The dust has, for the most part, settled.
Washington is back to doing what Washington does best — petty bickering and not fulfilling promises. As written before, immigration reform seems unlikely. Things are still tense, with the possibility of another government shutdown looming on the horizon (and the sour taste of the recent one still fresh), and neither side particularly wants to compromise on anything at this point.
It might be until well into 2015 that Congress decides to try and approach the issue of immigration reform again (2014 is election year, and thus not the time for any politicians to make risky gestures that would threaten their seats).
But the nation hasn’t stopped fighting for change. Over the last month, large-scale nonviolent protests — largely ignored by the media — have taken place. Activists have stopped deportation buses by chaining themselves to the wheels. It echoes the Civil Rights movement.
Back in August, Senator Rubio said that Obama could “legalize 11 million people by the sign of a pen.”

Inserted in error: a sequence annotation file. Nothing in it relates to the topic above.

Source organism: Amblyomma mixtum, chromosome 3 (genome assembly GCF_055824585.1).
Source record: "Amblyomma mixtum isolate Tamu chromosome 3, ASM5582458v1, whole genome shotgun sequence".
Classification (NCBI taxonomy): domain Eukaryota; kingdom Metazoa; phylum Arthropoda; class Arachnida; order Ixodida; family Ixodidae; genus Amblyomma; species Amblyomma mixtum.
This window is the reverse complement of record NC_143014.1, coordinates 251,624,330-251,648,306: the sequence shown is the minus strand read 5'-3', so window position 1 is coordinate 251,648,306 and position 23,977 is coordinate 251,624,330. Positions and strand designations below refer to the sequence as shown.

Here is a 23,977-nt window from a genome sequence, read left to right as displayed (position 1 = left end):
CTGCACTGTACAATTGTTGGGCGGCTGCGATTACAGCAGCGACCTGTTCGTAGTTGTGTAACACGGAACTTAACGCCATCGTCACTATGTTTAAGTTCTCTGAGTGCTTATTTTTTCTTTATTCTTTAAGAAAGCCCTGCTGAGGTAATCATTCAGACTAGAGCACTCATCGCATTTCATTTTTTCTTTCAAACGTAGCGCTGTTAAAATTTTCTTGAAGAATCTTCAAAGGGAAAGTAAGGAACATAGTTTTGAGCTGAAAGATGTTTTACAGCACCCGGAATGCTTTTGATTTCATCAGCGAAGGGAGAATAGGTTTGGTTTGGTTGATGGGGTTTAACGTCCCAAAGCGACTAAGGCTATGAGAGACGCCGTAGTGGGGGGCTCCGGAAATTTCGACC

The reaction was muddy. Some were shocked at the prospect, some thought it wasn’t possible, and some wholeheartedly supported it.
Things have changed since August, though. The chances for immigration reform being passed are more dire than before. Obama finds himself in a unique spot, as historical precedents would support a decision to take matters into his own hands.
Whether he does or not remains to be seen. But it’s certainly an option that becomes more and more attractive with each passing day.
More on Immigration Reform:
- Immigration Reform 2013
- Gang of 8
- Earned Citizenship
- Streamlining Immigration
- Strengthening Border Security
- More Accountability for Employers Hiring Undocumented Immigrants